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Beijing Review Exclusive
Special> NPC & CPPCC Sessions 2009> Beijing Review Exclusive
UPDATED: February 16, 2009 NO. 7 FEB. 19, , 2009
Solid Houses, Sweet Hopes
An ethnic Qiang village in Beichuan County, where most houses were destroyed by the earthquake, picks itself up again

"We got 20,000 yuan ($2,916) in subsidies from the government, 50,000 yuan ($7,290) in interest-free loans from the bank and collected another 100,000 yuan ($14,580) by ourselves," said Jiang, wearing traditional Qiang costume.

Before the earthquake, Jiang and her husband worked for a TV production company in Mianyang City, not far from the village. Now she plans to take the opportunity of tourism development to do some business on her own. She opened a small convenience store in one of the rooms on the first floor and another shop for Qiang embroidery, which she makes herself. On January 25, she made 500 yuan ($73) by selling embroidered goods. "If tourism becomes hot in the future, I will have no difficulty returning the loans I borrowed from the bank," Jiang said with a big smile.

Unforgettable festival

As the first lunar New Year after the earthquake as well as in their new homes, this year's Spring Festival was unforgettable for village families.

Liu Guifang also moved into a new house at the end of December. On the second-floor balcony hung many kinds of cured meat, including pork, beef and fish. "I spent the Spring Festival with my husband, my son, my parents and my sister's family," said Liu. "I never thought we could enjoy such a big family reunion after the earthquake totally destroyed my original house."

But the villagers' most unforgettable memory was seeing Premier Wen Jiabao in Maoershi on January 24, just one day before Chinese lunar New Year's Eve.

Wen went to the village square to attend the New Year's celebration. "We were dancing and singing with Premier Wen. It was really a special Spring Festival for us," said Liu.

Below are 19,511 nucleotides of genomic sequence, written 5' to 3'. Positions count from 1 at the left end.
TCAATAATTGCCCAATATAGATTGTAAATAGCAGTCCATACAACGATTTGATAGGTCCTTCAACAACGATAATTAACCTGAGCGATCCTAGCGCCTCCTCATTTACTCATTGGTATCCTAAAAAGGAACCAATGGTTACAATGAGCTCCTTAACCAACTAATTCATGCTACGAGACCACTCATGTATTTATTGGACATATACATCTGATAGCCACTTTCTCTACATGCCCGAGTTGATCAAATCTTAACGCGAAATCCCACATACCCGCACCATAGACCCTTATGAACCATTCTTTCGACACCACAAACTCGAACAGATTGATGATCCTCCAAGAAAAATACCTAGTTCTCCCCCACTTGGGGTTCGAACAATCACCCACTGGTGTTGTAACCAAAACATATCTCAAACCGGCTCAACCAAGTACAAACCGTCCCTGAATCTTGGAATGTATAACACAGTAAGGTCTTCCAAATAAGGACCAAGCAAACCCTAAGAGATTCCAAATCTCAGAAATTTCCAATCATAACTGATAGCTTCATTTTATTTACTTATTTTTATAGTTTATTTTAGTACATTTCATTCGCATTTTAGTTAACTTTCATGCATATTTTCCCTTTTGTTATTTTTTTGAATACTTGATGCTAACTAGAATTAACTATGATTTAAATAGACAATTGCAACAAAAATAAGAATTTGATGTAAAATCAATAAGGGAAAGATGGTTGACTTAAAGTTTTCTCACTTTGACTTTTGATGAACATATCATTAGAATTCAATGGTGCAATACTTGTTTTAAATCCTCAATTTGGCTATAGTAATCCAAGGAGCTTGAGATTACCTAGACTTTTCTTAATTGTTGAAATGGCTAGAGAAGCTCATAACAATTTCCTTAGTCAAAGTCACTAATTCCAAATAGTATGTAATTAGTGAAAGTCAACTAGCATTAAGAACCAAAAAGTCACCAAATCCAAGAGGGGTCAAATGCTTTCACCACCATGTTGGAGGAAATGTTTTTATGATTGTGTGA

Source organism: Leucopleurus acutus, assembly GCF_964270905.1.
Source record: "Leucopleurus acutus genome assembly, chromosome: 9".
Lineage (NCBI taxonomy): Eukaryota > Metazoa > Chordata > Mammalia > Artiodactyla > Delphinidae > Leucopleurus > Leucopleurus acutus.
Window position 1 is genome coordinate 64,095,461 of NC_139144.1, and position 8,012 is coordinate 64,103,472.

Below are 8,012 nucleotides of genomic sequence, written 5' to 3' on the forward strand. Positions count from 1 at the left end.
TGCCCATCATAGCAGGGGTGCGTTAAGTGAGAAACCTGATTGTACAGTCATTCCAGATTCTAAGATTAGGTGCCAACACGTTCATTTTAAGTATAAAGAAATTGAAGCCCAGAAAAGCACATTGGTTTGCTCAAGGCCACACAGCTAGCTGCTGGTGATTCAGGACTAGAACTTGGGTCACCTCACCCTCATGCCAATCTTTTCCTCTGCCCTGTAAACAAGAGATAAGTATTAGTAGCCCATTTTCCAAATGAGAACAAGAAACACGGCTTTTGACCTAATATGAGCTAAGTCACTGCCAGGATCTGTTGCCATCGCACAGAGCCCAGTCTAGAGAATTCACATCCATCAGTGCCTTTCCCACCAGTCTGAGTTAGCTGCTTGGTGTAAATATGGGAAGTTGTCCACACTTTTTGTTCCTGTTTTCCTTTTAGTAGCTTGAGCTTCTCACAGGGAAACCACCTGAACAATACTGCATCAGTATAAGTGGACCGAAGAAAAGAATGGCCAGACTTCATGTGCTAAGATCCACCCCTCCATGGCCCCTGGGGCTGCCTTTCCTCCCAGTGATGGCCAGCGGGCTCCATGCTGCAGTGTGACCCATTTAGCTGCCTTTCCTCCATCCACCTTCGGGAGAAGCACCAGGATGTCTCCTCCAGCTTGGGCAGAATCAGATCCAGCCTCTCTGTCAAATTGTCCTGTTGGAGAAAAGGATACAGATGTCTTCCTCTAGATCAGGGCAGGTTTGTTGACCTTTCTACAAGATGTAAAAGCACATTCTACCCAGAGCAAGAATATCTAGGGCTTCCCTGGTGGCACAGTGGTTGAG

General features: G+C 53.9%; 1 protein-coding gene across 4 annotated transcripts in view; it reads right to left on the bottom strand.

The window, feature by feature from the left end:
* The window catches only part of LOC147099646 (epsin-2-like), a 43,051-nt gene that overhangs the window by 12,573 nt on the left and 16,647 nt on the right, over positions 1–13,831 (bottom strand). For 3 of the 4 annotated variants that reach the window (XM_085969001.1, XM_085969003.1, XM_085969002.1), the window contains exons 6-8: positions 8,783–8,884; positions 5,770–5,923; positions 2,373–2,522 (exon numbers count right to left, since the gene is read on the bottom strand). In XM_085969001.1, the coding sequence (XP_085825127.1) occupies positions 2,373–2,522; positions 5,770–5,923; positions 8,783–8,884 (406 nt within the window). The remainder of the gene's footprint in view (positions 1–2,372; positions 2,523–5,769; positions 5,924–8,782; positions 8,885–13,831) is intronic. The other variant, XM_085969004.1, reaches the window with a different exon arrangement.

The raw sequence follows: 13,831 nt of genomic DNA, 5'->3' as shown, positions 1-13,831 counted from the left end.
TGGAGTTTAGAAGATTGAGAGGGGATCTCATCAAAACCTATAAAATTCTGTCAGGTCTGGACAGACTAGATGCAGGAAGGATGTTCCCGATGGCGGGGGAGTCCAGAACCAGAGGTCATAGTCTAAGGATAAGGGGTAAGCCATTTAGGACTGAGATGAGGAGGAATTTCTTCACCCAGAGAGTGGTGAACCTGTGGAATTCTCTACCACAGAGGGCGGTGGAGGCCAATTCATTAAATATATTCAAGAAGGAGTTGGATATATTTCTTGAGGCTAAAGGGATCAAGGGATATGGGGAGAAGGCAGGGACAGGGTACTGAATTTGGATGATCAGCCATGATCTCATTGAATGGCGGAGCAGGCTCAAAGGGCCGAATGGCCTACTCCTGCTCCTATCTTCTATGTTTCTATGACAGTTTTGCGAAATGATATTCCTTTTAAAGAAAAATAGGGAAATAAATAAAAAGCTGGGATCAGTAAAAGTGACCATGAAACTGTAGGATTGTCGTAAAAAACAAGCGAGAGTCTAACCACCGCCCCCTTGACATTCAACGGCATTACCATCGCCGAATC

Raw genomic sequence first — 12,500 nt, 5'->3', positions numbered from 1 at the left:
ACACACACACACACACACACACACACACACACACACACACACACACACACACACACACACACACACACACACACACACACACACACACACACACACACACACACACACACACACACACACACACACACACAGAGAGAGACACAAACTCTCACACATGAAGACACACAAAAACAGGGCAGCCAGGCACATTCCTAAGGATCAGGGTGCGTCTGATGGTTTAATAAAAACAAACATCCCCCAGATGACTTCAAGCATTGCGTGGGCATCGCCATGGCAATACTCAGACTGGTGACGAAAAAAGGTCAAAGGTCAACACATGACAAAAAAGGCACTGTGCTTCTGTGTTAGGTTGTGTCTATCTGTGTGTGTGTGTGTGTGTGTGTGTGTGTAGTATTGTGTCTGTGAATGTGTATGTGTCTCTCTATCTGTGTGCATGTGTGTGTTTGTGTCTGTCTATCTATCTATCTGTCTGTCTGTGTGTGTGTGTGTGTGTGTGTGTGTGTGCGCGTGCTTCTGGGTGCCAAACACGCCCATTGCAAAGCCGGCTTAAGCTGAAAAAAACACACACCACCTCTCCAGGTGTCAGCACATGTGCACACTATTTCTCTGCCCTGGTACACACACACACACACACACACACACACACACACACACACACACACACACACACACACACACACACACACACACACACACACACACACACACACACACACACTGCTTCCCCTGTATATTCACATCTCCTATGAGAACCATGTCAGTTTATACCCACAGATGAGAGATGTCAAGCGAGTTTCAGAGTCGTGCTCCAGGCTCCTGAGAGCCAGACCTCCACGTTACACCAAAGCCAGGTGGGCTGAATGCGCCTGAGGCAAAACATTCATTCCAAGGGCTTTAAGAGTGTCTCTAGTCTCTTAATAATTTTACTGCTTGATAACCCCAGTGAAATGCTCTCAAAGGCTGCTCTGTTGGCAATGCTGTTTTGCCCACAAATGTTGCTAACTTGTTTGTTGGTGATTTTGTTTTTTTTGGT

Wang Chengyi, who hosted a dinner for Premier Wen, prepared some traditional Qiang dishes to welcome his special guest. "It is like a dream for me to celebrate the lunar New Year in a new house," Wang said.

"I hope that all the Qiang people will be happy and healthy, and that the Qiang culture will thrive forever," Wen told the villagers.

New plans

A stream flows through the village and is regarded as its soul. Huang Sehui lives just beside the stream. Her house also collapsed in the earthquake. Huang opened a small shop with her husband in Leigu Town, several kilometers from the village, selling bulbs. They can earn 100 yuan ($15) per day when business is good. "I hope business picks up in the new year and all family members stay healthy," Huang said as she washed clothes.

As for Song Guobin, who now works as a carpenter in the village and makes about 1,000 yuan ($150) per month, his plan for the new year is also related to tourism development.

"If tourism becomes hot here, I will open a restaurant and I am confident in my cooking skills," he said.

Zhu Bihua, who is said to have the best skill in making Qiang embroidery, hopes she can make use of this skill for a better year.

Zhu's house sits at the highest point in the village. She learned embroidery by herself at first and then took a free training class offered by the government. In her spare time she embroidered clothes for family members, never thinking she could make money from it. In the Year of the Ox, she plans to pay more attention to embroidery and if tourism develops well, it will be a main source of income.

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